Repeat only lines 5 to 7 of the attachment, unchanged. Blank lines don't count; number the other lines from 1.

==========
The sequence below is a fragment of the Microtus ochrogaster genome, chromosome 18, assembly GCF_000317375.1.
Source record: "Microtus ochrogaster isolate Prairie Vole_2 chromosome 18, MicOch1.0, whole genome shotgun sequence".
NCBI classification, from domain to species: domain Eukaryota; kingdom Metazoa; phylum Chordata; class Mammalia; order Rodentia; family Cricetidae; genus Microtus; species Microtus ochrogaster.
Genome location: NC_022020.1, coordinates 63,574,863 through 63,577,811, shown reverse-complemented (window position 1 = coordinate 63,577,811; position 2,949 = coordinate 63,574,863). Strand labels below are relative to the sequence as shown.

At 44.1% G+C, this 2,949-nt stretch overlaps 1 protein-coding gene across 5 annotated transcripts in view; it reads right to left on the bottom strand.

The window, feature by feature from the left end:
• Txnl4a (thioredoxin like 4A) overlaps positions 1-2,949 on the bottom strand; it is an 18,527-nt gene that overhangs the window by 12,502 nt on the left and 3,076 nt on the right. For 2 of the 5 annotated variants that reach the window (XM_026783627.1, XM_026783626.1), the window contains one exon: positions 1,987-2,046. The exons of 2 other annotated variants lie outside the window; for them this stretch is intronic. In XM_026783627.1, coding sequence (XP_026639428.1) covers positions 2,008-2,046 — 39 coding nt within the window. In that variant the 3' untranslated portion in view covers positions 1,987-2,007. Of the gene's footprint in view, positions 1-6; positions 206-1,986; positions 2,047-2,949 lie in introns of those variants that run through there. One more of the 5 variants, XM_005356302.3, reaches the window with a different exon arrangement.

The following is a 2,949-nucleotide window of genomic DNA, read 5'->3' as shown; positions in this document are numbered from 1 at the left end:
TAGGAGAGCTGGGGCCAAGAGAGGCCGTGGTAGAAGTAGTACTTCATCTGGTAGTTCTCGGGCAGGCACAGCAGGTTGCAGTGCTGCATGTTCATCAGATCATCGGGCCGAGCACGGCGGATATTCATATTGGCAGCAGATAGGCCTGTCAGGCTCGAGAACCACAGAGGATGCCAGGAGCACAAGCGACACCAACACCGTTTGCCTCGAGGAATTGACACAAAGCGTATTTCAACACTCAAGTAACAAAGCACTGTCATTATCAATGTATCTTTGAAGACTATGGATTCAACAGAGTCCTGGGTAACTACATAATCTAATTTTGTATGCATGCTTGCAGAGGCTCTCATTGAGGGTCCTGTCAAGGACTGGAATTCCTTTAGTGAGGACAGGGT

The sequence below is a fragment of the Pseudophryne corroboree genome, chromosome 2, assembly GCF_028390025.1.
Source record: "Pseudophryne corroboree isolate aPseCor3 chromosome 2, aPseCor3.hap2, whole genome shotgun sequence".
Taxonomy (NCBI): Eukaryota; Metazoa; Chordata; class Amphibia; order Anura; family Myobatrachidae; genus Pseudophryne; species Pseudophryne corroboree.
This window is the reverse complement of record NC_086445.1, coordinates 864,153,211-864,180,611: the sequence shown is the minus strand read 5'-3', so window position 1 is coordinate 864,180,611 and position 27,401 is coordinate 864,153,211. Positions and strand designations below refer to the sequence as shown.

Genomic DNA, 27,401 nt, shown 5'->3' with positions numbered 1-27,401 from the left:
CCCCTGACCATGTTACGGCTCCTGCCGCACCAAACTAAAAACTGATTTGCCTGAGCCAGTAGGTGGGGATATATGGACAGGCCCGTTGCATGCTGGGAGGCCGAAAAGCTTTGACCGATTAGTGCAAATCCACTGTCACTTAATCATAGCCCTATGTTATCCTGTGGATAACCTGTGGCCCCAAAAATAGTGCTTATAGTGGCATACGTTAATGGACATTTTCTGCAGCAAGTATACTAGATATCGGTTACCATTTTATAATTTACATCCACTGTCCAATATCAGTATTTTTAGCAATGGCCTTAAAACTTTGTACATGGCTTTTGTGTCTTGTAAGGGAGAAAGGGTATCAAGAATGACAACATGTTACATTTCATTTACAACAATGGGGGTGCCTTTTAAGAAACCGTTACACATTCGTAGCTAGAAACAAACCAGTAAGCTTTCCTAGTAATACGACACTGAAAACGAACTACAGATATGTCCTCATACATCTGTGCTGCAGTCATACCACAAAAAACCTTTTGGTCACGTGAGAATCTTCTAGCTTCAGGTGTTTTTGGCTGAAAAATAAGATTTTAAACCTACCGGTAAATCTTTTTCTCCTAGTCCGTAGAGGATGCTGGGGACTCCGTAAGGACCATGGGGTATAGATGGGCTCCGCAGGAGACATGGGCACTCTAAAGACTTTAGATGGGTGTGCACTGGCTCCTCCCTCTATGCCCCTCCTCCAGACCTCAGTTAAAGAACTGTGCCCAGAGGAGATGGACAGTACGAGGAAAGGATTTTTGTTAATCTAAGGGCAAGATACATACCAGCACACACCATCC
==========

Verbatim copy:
At 44.1% G+C, this 2,949-nt stretch overlaps 1 protein-coding gene across 5 annotated transcripts in view; it reads right to left on the bottom strand.

The window, feature by feature from the left end:
• Txnl4a (thioredoxin like 4A) overlaps positions 1-2,949 on the bottom strand; it is an 18,527-nt gene that overhangs the window by 12,502 nt on the left and 3,076 nt on the right. For 2 of the 5 annotated variants that reach the window (XM_026783627.1, XM_026783626.1), the window contains one exon: positions 1,987-2,046. The exons of 2 other annotated variants lie outside the window; for them this stretch is intronic. In XM_026783627.1, coding sequence (XP_026639428.1) covers positions 2,008-2,046 — 39 coding nt within the window. In that variant the 3' untranslated portion in view covers positions 1,987-2,007. Of the gene's footprint in view, positions 1-6; positions 206-1,986; positions 2,047-2,949 lie in introns of those variants that run through there. One more of the 5 variants, XM_005356302.3, reaches the window with a different exon arrangement.